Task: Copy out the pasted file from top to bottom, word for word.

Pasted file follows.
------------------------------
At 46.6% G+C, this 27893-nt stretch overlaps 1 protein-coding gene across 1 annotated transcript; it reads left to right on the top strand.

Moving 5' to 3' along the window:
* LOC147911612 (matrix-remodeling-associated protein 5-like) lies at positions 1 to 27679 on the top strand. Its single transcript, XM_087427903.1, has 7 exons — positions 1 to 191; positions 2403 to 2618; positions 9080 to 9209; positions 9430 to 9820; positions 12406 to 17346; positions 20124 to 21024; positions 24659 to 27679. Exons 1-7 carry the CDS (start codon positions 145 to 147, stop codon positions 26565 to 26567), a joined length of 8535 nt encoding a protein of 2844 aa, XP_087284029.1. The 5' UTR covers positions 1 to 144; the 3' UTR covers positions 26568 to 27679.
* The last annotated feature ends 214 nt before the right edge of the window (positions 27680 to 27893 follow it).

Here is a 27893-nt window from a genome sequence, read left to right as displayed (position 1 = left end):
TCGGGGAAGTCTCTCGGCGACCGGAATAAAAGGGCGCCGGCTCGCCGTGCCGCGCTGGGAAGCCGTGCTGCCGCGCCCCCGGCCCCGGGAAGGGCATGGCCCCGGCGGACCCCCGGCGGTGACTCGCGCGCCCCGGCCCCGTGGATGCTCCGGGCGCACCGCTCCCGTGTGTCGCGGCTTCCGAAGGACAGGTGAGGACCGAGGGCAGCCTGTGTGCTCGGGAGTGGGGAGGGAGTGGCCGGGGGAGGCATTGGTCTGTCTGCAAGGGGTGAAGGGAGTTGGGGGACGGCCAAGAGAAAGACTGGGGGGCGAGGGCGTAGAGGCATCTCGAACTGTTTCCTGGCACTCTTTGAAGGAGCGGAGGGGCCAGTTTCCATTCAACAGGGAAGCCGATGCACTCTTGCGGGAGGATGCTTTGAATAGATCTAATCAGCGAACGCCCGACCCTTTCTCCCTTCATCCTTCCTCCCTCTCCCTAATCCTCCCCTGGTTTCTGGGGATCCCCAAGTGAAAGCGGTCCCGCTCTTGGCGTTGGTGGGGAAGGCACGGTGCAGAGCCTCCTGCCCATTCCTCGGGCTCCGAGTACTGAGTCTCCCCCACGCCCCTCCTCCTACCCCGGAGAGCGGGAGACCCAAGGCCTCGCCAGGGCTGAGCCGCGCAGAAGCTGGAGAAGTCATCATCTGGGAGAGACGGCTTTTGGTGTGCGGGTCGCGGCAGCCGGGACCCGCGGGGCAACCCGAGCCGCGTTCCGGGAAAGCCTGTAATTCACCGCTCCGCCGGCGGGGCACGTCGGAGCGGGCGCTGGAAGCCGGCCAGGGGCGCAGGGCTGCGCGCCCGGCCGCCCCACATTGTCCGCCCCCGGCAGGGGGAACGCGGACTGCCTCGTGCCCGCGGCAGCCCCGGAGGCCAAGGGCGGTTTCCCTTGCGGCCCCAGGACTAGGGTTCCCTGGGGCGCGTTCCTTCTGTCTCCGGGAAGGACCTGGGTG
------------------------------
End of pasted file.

At 46.6% G+C, this 27893-nt stretch overlaps 1 protein-coding gene across 1 annotated transcript; it reads left to right on the top strand.

Moving 5' to 3' along the window:
* LOC147911612 (matrix-remodeling-associated protein 5-like) lies at positions 1 to 27679 on the top strand. Its single transcript, XM_087427903.1, has 7 exons — positions 1 to 191; positions 2403 to 2618; positions 9080 to 9209; positions 9430 to 9820; positions 12406 to 17346; positions 20124 to 21024; positions 24659 to 27679. Exons 1-7 carry the CDS (start codon positions 145 to 147, stop codon positions 26565 to 26567), a joined length of 8535 nt encoding a protein of 2844 aa, XP_087284029.1. The 5' UTR covers positions 1 to 144; the 3' UTR covers positions 26568 to 27679.
* The last annotated feature ends 214 nt before the right edge of the window (positions 27680 to 27893 follow it).

Here is a 27893-nt window from a genome sequence, read left to right as displayed (position 1 = left end):
TCGGGGAAGTCTCTCGGCGACCGGAATAAAAGGGCGCCGGCTCGCCGTGCCGCGCTGGGAAGCCGTGCTGCCGCGCCCCCGGCCCCGGGAAGGGCATGGCCCCGGCGGACCCCCGGCGGTGACTCGCGCGCCCCGGCCCCGTGGATGCTCCGGGCGCACCGCTCCCGTGTGTCGCGGCTTCCGAAGGACAGGTGAGGACCGAGGGCAGCCTGTGTGCTCGGGAGTGGGGAGGGAGTGGCCGGGGGAGGCATTGGTCTGTCTGCAAGGGGTGAAGGGAGTTGGGGGACGGCCAAGAGAAAGACTGGGGGGCGAGGGCGTAGAGGCATCTCGAACTGTTTCCTGGCACTCTTTGAAGGAGCGGAGGGGCCAGTTTCCATTCAACAGGGAAGCCGATGCACTCTTGCGGGAGGATGCTTTGAATAGATCTAATCAGCGAACGCCCGACCCTTTCTCCCTTCATCCTTCCTCCCTCTCCCTAATCCTCCCCTGGTTTCTGGGGATCCCCAAGTGAAAGCGGTCCCGCTCTTGGCGTTGGTGGGGAAGGCACGGTGCAGAGCCTCCTGCCCATTCCTCGGGCTCCGAGTACTGAGTCTCCCCCACGCCCCTCCTCCTACCCCGGAGAGCGGGAGACCCAAGGCCTCGCCAGGGCTGAGCCGCGCAGAAGCTGGAGAAGTCATCATCTGGGAGAGACGGCTTTTGGTGTGCGGGTCGCGGCAGCCGGGACCCGCGGGGCAACCCGAGCCGCGTTCCGGGAAAGCCTGTAATTCACCGCTCCGCCGGCGGGGCACGTCGGAGCGGGCGCTGGAAGCCGGCCAGGGGCGCAGGGCTGCGCGCCCGGCCGCCCCACATTGTCCGCCCCCGGCAGGGGGAACGCGGACTGCCTCGTGCCCGCGGCAGCCCCGGAGGCCAAGGGCGGTTTCCCTTGCGGCCCCAGGACTAGGGTTCCCTGGGGCGCGTTCCTTCTGTCTCCGGGAAGGACCTGGGTG